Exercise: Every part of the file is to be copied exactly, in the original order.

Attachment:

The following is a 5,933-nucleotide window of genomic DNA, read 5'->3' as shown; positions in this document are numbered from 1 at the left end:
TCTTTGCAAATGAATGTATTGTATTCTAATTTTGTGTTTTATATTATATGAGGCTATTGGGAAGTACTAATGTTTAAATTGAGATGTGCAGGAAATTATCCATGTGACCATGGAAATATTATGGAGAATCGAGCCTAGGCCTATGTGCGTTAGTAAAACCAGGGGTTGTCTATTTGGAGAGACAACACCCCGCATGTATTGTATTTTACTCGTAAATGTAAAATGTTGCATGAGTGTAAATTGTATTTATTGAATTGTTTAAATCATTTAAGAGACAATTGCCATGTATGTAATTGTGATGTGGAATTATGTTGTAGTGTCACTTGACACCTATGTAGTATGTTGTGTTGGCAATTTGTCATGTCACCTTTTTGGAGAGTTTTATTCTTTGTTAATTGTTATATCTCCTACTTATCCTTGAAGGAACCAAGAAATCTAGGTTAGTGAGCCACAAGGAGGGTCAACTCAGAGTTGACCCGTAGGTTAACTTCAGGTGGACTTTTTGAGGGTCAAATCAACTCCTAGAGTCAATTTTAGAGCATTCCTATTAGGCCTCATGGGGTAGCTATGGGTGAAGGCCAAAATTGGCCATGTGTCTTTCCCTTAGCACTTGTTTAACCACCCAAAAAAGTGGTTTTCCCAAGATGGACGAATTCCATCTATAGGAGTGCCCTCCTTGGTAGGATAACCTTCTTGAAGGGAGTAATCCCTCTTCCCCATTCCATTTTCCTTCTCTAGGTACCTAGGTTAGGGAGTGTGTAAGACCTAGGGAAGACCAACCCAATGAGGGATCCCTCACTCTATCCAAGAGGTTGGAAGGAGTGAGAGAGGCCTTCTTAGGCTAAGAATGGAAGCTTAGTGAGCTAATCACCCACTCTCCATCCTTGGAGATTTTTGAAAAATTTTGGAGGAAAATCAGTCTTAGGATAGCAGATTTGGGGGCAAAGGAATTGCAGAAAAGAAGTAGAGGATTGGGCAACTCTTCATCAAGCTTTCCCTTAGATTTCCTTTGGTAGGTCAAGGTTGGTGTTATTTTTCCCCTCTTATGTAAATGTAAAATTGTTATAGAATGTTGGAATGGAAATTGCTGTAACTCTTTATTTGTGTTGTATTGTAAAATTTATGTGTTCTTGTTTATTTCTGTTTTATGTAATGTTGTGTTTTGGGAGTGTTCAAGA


The following is a 5,933-nucleotide window of genomic DNA, read 5'->3' as shown; positions in this document are numbered from 1 at the left end:
TCTTTGCAAATGAATGTATTGTATTCTAATTTTGTGTTTTATATTATATGAGGCTATTGGGAAGTACTAATGTTTAAATTGAGATGTGCAGGAAATTATCCATGTGACCATGGAAATATTATGGAGAATCGAGCCTAGGCCTATGTGCGTTAGTAAAACCAGGGGTTGTCTATTTGGAGAGACAACACCCCGCATGTATTGTATTTTACTCGTAAATGTAAAATGTTGCATGAGTGTAAATTGTATTTATTGAATTGTTTAAATCATTTAAGAGACAATTGCCATGTATGTAATTGTGATGTGGAATTATGTTGTAGTGTCACTTGACACCTATGTAGTATGTTGTGTTGGCAATTTGTCATGTCACCTTTTTGGAGAGTTTTATTCTTTGTTAATTGTTATATCTCCTACTTATCCTTGAAGGAACCAAGAAATCTAGGTTAGTGAGCCACAAGGAGGGTCAACTCAGAGTTGACCCGTAGGTTAACTTCAGGTGGACTTTTTGAGGGTCAAATCAACTCCTAGAGTCAATTTTAGAGCATTCCTATTAGGCCTCATGGGGTAGCTATGGGTGAAGGCCAAAATTGGCCATGTGTCTTTCCCTTAGCACTTGTTTAACCACCCAAAAAAGTGGTTTTCCCAAGATGGACGAATTCCATCTATAGGAGTGCCCTCCTTGGTAGGATAACCTTCTTGAAGGGAGTAATCCCTCTTCCCCATTCCATTTTCCTTCTCTAGGTACCTAGGTTAGGGAGTGTGTAAGACCTAGGGAAGACCAACCCAATGAGGGATCCCTCACTCTATCCAAGAGGTTGGAAGGAGTGAGAGAGGCCTTCTTAGGCTAAGAATGGAAGCTTAGTGAGCTAATCACCCACTCTCCATCCTTGGAGATTTTTGAAAAATTTTGGAGGAAAATCAGTCTTAGGATAGCAGATTTGGGGGCAAAGGAATTGCAGAAAAGAAGTAGAGGATTGGGCAACTCTTCATCAAGCTTTCCCTTAGATTTCCTTTGGTAGGTCAAGGTTGGTGTTATTTTTCCCCTCTTATGTAAATGTAAAATTGTTATAGAATGTTGGAATGGAAATTGCTGTAACTCTTTATTTGTGTTGTATTGTAAAATTTATGTGTTCTTGTTTATTTCTGTTTTATGTAATGTTGTGTTTTGGGAGTGTTCAAGA